What would you want to happen to your pets if you were physically or mentally unable to care for them?
That very situation presented itself today when a longtime client was hospitalized and not expected to recover.
Fortunately, his sister will be able to care for the three cats in her home. They will continue to be a family unit, plus they won’t go to the homes of total strangers.
How does one convey his wishes for care of one’s pets?
While “have a will” might seem like the obvious answer, and is probably the ultimate decider, keep in mind that days, more likely weeks will pass after a loved one dies before a will is opened and read.
Indeed, we must convey our wishes to one, or preferably more, trusted friends and relatives while we are still physically and mentally competent. The first step is to ask people about their willingness to participate. Some might be eager to take a pet or two, while others may wish only to facilitate the animals’ transfer to a new home.
In a letter or e-mail to each willing helper, outline exactly what you would like to see happen, keeping your wishes realistic. For example, if you have three or more pets, it will likely be difficult to find a home that will take all of them.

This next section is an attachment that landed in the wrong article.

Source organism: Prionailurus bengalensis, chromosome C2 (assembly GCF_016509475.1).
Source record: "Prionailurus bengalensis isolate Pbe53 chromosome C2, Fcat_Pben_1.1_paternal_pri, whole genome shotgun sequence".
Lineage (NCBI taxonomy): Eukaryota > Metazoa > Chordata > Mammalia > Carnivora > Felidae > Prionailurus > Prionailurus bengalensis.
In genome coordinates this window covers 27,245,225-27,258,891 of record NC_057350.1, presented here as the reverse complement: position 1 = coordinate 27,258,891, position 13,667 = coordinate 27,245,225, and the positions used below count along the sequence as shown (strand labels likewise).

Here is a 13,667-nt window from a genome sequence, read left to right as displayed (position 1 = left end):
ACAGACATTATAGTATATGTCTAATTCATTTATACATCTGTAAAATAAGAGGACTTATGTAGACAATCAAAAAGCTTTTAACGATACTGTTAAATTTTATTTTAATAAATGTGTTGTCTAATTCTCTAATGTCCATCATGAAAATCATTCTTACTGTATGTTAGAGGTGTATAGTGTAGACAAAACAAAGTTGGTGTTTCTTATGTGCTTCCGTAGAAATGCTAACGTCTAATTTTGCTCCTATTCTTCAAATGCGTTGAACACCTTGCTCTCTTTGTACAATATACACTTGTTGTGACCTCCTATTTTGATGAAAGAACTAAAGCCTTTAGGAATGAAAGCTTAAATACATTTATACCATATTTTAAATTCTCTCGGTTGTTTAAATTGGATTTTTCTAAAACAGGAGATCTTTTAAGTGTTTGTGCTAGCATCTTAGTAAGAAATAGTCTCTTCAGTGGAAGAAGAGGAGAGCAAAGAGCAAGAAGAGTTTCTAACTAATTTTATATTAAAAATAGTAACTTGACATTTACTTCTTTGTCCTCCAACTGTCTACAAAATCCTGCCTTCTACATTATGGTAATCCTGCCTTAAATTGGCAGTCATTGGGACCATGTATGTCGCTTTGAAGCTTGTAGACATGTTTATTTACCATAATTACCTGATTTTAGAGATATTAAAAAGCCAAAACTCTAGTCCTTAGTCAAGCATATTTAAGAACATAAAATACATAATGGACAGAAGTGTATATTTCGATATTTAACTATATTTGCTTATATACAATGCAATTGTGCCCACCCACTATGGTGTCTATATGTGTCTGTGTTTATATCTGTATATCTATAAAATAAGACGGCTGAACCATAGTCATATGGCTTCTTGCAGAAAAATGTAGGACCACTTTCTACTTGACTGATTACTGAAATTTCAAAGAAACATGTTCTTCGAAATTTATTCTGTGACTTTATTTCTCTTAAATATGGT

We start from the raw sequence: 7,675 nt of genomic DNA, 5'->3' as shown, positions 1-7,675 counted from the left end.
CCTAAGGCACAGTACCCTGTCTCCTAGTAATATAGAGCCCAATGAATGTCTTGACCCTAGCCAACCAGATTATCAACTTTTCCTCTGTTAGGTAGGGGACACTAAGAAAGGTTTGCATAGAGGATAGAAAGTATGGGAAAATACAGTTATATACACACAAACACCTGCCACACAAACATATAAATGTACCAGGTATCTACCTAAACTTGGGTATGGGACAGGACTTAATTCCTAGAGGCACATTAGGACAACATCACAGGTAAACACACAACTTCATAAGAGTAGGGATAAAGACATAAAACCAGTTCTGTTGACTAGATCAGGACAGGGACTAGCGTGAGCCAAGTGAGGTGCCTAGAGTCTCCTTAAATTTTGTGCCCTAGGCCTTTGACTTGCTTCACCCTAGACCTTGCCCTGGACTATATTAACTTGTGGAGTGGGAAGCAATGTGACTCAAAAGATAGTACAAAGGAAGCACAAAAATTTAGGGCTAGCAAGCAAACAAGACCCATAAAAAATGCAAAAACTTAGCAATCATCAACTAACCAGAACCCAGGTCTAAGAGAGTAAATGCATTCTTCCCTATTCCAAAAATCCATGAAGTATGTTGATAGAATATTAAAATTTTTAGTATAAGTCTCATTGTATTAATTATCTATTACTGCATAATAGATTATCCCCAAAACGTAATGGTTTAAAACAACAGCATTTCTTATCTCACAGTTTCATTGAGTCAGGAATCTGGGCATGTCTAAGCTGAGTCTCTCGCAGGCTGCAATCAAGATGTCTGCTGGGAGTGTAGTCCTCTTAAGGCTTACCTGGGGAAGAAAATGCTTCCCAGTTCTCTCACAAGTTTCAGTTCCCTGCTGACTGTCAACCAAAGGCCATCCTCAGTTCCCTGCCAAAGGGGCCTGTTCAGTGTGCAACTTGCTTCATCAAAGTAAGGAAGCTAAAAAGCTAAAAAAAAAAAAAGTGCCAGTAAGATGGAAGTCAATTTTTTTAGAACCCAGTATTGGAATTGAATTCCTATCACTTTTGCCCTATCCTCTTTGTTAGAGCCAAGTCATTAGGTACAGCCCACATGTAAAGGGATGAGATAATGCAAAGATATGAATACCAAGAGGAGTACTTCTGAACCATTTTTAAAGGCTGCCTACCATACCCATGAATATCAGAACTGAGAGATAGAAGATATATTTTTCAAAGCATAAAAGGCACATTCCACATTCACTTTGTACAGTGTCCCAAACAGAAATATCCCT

In an emergency situation the people assigned to care for your pets must be able to find their instructions. Include in your letter or e-mail guidance for them to keep their notices in a safe place. One advantage of e-mailing your instructions is that e-mails saved in a folder are searchable, so a search for “Joe’s pets” would quickly bring up the instructions. Likewise, e-mailing the instructions as an attachment would allow your assistants to move the attachment into their word processor, Word or Word Perfect, name it “InCaseOfJoesDeath.txt” and it will be easily found.
In addition, print a copy (or several) and keep them where your pet’s food, leashes, shampoos, heartworm preventive and other medications are. Assistants searching for these items should be able to easily spot your last requests for your pets.
See you tomorrow, Dr. Randolph.